TK Era Historical Book Recommendations

Join the Romance of the Three Kingdoms discussion with our resident Scholars. Topics relating to the novel and history are both welcome. Don't forget to check the Forum Rules before posting.
Kongming’s Archives: Romance of the Three Kingdoms
Three Kingdoms Officer Biographies
Three Kingdoms Officer Encyclopedia
Scholars of Shen Zhou Search Tool

Re: TK Era Historical Book Recommendations

Unread postby Han » Sat Dec 01, 2018 1:44 pm

You mean DECREASED. Not died.

The decrease in population census doesnt also mean death to war.

It can mean any of these things.

1. The gentries/merchants/peasants trying to avoid paying taxes and so their presence is not recorded.

2. Mass migration from traditional population centres like provincal capitals( thing Chengdu for Yi and Xu city for Yu) to smaller villages and city, making recording of taxes and thus population more difficult.

3. The decrease in size of the Chinese empires that is Western Jin in comparison to Han.

4. The decrease in population size can also somewhat be attributed to the famines and natural disasters that happened before the Yellow Turban rebellion and thus not correlated with the 3K war.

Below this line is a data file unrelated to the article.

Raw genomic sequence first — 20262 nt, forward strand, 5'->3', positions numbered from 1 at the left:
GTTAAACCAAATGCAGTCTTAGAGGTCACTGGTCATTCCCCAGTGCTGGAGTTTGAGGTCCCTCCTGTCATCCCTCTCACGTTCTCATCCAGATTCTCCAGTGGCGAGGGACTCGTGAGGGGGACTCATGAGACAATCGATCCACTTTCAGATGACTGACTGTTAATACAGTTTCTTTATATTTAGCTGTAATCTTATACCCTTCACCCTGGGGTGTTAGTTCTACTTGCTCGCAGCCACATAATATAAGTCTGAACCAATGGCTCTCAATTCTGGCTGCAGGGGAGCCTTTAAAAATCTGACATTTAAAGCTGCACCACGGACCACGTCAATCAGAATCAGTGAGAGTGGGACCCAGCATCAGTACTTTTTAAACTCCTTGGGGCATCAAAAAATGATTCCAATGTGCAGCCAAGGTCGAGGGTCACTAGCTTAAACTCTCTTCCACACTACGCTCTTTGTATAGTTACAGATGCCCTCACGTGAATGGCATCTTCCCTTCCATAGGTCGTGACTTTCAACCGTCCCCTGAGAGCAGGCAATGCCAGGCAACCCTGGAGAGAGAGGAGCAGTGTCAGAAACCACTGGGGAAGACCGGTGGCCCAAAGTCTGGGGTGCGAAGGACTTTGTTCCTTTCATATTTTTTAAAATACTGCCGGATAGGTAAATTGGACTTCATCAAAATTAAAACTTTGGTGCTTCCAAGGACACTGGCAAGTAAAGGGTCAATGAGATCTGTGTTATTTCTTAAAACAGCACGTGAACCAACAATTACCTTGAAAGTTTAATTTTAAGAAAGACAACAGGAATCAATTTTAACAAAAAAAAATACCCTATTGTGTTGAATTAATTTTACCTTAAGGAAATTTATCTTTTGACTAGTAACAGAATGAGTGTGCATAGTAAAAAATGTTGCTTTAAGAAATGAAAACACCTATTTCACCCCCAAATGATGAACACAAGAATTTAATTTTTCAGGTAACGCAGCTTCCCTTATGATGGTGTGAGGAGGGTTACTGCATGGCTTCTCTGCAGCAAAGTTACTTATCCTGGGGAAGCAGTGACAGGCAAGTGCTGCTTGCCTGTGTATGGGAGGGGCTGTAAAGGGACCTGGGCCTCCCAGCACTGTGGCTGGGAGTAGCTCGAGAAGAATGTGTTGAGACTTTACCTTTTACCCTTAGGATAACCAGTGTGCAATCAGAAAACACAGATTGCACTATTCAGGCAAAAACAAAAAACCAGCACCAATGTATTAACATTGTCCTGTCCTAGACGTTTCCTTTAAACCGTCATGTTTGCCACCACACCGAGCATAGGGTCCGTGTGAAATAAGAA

Liu Bei did nothing wrong.
User avatar
Han
Changshi
 
Posts: 417
Joined: Thu Aug 10, 2017 1:46 pm

Re: TK Era Historical Book Recommendations

Unread postby Sun Fin » Sun Dec 02, 2018 7:16 pm

That was probably a more accurate phrase, yes. However a decrease in population does rather hint at some measure of death.

I don't dispute any of the factors that you suggest Han, and am sure they all contribute to the overall picture. However I also think that it's folly to deny that a century of civil war didn't indirectly lead to the deaths of thousands. For example Cao Cao's massacres in Xu and the killing of Yuan Shao's army when they surrendered. We also know the country was regularly struggling with famine for the first few decades of violence until Cao Cao's new agricultural model. Perhaps the census paints an exaggerated picture but my general point stands.